The annual Sitecore Symposium is one of the highlights of our year. We gain insights, learn about new techniques and approaches, see some great examples of Sitecore in action and get all the updates on the Sitecore roadmap. It’s nearly three days of full-on Sitecore geekiness and we love it.
This year’s Symposium held in Orlando delivered its usual mix of star keynotes, announcements, demonstrations and great examples of Sitecore in action. Over four tracks covering everything from DevOps and Sitecore development to explorations into customer experience, there were both thought-provoking and highly practical sessions. There was also strong networking – the Symposium is always an excellent opportunity to connect with the global Sitecore community, catch up with old friends and make new ones.
Here at Cylogy we took a multidisciplinary team down to the Symposium. Here are some of our main takeaways.
Sitecore recognizes the value of headless
Headless has been a major theme in the CX and Web CMS world for a few years now, reflecting the importance of being able to present content in different experiences such as apps. Arguably, Sitecore has always been a headless CMS although that has not always been the focus nor has it historically been how Sitecore has positioned itself.
DevOps gets some love and attention
As well as having its own dedicated track, there were some welcome updates to support more effective DevOps around deployments, upgrades and performance tuning.
In the DevOps world the use of containers (such as Docker) has skyrocketed and is now standard practice for many. However, up until recently the use of containers with Sitecore has been problematic from a few perspectives, performance and ease of use among them.
Many of us were pleased with the confirmation that Sitecore will be officially supporting containers for Sitecore deployments and will be rolling out Sitecore-official assets for containerized Sitecore, currently targeted for Summer 2020. We spoke with several large partners who have already vetted this approach and will be employing it with their clients immediately. We expect the adoption of this to move quickly.
There were some strong nuts and bolts sessions on upgrading Sitecore. This is a common pain point for the Sitecore community; we like the focus on tools and features that Sitecore is rolling out to make the upgrade process easier and faster.
There were also a number of solid sessions on Sitecore performance tuning, which can be critical as Sitecore deployments become larger and more complex. We were encouraged to see that interest in this topic hasn’t waned since we presented our insights at the 2013 Sitecore Symposium, as many of these optimizations can benefit all clients.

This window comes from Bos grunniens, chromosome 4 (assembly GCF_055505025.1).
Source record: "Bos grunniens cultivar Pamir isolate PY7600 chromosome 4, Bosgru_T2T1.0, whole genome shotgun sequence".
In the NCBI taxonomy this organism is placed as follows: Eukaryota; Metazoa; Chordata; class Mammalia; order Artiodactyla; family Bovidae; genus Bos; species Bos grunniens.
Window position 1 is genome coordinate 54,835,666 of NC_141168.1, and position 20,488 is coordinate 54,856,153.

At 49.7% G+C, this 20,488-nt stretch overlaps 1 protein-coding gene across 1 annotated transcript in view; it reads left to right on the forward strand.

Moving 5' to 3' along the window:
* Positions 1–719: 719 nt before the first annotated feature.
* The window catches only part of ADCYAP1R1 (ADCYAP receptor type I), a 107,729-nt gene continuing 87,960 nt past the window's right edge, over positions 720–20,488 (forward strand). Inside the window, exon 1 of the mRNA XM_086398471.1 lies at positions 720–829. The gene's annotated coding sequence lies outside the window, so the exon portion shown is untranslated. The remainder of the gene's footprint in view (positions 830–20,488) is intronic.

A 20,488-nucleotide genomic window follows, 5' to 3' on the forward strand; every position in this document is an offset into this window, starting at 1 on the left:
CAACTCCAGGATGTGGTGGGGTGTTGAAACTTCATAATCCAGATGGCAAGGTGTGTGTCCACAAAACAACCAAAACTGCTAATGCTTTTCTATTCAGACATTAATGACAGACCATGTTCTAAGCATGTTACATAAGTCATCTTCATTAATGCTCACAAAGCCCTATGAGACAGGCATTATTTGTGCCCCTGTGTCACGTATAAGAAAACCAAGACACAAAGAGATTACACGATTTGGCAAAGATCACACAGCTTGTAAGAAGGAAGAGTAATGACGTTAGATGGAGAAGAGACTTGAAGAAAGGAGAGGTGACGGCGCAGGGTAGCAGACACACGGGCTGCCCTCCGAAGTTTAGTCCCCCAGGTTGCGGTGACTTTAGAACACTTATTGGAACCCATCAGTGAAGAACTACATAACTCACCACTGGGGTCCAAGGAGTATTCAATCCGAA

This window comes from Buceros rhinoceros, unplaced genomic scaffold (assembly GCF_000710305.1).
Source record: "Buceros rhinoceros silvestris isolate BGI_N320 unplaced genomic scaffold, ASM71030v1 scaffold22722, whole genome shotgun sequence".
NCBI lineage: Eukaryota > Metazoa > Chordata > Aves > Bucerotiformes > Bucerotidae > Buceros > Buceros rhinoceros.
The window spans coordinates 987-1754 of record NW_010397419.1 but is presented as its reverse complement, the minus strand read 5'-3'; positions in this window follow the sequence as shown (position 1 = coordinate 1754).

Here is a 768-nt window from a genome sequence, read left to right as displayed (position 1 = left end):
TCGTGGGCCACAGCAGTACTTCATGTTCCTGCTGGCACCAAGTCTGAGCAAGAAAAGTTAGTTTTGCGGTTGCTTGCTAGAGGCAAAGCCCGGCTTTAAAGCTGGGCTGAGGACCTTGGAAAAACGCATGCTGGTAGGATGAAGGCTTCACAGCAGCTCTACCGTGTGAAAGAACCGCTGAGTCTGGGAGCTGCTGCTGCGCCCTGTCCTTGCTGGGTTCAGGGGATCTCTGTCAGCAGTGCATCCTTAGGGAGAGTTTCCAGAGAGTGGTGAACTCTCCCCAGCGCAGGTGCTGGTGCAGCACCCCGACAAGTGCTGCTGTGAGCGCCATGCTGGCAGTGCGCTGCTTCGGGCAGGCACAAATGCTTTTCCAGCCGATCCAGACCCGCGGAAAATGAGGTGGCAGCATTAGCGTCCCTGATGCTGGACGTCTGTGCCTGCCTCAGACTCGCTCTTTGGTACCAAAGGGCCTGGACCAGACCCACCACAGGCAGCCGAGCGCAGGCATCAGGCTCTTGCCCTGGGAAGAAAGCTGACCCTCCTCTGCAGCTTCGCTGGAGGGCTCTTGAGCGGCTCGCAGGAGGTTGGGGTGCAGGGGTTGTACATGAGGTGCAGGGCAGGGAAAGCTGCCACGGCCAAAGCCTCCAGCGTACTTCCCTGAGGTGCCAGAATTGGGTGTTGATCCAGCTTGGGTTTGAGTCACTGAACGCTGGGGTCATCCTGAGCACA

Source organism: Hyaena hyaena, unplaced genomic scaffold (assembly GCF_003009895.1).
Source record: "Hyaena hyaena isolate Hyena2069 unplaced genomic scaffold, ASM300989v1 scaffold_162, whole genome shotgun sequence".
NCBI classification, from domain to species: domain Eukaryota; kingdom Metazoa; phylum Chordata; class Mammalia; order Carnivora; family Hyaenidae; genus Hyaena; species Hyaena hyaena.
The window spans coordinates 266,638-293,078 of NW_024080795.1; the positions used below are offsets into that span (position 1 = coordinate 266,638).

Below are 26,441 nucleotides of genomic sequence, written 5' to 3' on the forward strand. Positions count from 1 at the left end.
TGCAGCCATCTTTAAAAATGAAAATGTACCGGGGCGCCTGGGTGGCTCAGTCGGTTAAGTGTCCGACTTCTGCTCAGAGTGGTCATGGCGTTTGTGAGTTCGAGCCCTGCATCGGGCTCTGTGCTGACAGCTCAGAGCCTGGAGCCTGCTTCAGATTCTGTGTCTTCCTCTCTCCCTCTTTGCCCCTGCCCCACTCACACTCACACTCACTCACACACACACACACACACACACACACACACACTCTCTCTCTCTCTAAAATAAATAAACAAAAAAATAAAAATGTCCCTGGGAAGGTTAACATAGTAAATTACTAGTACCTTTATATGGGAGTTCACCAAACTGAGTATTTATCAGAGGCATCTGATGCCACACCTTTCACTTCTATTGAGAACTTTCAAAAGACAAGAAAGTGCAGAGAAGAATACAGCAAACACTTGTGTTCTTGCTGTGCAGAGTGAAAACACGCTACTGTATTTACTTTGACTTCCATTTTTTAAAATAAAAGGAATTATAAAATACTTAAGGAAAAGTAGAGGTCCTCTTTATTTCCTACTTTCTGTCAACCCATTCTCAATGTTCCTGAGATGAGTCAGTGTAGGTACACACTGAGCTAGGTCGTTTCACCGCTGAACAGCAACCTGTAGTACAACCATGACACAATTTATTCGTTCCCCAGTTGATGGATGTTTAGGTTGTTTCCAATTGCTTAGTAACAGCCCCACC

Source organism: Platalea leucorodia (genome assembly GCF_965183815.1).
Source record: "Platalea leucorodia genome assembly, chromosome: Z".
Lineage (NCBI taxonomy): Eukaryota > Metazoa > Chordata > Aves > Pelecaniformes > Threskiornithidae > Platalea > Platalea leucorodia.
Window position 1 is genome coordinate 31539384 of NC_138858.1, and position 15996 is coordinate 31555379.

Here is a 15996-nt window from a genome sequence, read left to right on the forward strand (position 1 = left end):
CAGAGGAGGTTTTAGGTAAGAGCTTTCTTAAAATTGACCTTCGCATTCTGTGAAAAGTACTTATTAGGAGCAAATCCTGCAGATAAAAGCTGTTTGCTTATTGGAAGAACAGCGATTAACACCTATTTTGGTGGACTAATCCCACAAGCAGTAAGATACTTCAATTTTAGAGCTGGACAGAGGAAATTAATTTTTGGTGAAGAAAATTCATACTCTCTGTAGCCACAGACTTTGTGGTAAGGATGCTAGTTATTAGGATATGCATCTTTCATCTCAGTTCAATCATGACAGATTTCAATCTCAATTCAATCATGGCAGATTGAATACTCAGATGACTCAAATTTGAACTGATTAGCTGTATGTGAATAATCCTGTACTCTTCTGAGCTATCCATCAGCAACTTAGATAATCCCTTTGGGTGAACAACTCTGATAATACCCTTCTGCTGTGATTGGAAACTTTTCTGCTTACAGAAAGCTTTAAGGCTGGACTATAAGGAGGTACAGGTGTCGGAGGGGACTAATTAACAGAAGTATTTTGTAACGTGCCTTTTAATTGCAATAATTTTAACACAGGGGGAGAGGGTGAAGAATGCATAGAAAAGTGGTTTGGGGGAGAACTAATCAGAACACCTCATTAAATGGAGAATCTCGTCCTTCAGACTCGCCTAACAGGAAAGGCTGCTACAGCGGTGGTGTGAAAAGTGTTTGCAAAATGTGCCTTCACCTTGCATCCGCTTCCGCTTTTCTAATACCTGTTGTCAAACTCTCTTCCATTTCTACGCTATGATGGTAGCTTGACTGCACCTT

Sitecore is accelerating its entry into the DAM market
Sitecore entered the crowded Digital Asset Management (DAM) market when it acquired Stylelabs. Since then it has been working hard to integrate it into the core platform as the rebranded Sitecore Content Hub, a DAM platform with related content management and marketing tools such as a resource planner and campaign calendar. We fully expected this to be showcased heavily at Symposium and it was good to get the opportunity to get a deep dive into what it can do.
The results certainly look promising although it’s still relatively early days. In particular, guidelines driving the cooperation between Content Hub’s complex content creation capabilities with the core Sitecore product continue to evolve. We look forward to further exploring how current Sitecore clients can leverage the product’s unique strengths in integrated scenarios, and expect the Content Hub to come into its own through 2020.
Sitecore wants to drive real world adoption of advanced marketing and analytics
A recurring theme in recent Symposiums has been a concern that not enough organizations fully exploit the power of Sitecore’s marketing and analytics features, despite that being a big selling point. Sitecore continues to drive adoption of these capabilities by empowering partners to assist customers in taking full advantage of them.
In this Symposium we saw some strong case studies showcasing real-world examples of Sitecore delivering advanced analytics and marketing automation, not only from large organizations who have the resources to support that kind of work, but also from smaller and mid-sized customers. In most cases we heard from the actual customer rather than the implementation partner, making for valuable sessions with specific details rather than glossy “marketing speak”.
The case studies really do suggest there is a welcome increase in the adoption of personalization. Additionally there were some more aspirational demonstrations using advanced machine learning and marketing automation; it will be interesting to see how customers start to experiment in this area too.
There were some thoughtful sessions on how Sitecore partners can better guide and promote marketing feature adoption with their clients. Indeed, our role can transition from demoing the technical capabilities of advanced marketing features to actually supporting customers in defining and executing their marketing strategy, covering elements such as segmentation, metrics and ROI.
See you in 2020?
The team loved attending 2019 Sitecore Symposium in Orlando and we’re already looking forward to visiting Chicago in 2020! Are you going?